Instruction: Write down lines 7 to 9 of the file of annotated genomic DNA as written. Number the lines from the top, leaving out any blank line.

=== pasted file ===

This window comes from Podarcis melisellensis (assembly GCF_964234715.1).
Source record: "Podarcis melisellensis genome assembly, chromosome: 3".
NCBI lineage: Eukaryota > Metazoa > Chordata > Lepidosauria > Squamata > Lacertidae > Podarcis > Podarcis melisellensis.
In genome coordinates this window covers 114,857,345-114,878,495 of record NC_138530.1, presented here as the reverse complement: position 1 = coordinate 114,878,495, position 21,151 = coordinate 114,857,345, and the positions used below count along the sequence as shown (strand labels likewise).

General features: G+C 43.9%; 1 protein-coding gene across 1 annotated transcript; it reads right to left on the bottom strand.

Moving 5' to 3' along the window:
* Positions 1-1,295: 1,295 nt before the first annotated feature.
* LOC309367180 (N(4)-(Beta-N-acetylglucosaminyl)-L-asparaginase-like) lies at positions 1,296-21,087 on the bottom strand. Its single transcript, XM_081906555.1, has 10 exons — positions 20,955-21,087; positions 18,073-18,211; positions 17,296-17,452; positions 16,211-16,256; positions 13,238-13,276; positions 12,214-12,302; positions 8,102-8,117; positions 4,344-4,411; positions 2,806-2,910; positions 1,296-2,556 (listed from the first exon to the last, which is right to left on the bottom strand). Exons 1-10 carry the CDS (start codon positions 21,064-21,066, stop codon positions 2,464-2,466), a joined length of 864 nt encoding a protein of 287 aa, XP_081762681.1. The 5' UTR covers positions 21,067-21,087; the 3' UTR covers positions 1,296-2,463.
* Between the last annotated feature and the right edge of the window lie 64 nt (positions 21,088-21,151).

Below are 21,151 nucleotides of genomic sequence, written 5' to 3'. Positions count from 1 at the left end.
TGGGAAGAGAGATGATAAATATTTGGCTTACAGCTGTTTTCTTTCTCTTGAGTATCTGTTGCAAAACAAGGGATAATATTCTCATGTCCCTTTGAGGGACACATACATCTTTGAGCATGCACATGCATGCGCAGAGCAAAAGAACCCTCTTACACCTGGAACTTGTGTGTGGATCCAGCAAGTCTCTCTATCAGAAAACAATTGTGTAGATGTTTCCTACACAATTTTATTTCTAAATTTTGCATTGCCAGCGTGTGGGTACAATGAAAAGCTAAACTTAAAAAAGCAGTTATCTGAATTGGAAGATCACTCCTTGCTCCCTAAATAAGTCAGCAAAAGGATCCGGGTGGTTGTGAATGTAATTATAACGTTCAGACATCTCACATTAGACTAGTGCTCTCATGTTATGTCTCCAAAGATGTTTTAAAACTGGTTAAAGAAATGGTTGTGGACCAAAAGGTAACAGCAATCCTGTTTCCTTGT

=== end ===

* Positions 1-1,295: 1,295 nt before the first annotated feature.
* LOC309367180 (N(4)-(Beta-N-acetylglucosaminyl)-L-asparaginase-like) lies at positions 1,296-21,087 on the bottom strand. Its single transcript, XM_081906555.1, has 10 exons — positions 20,955-21,087; positions 18,073-18,211; positions 17,296-17,452; positions 16,211-16,256; positions 13,238-13,276; positions 12,214-12,302; positions 8,102-8,117; positions 4,344-4,411; positions 2,806-2,910; positions 1,296-2,556 (listed from the first exon to the last, which is right to left on the bottom strand). Exons 1-10 carry the CDS (start codon positions 21,064-21,066, stop codon positions 2,464-2,466), a joined length of 864 nt encoding a protein of 287 aa, XP_081762681.1. The 5' UTR covers positions 21,067-21,087; the 3' UTR covers positions 1,296-2,463.
* Between the last annotated feature and the right edge of the window lie 64 nt (positions 21,088-21,151).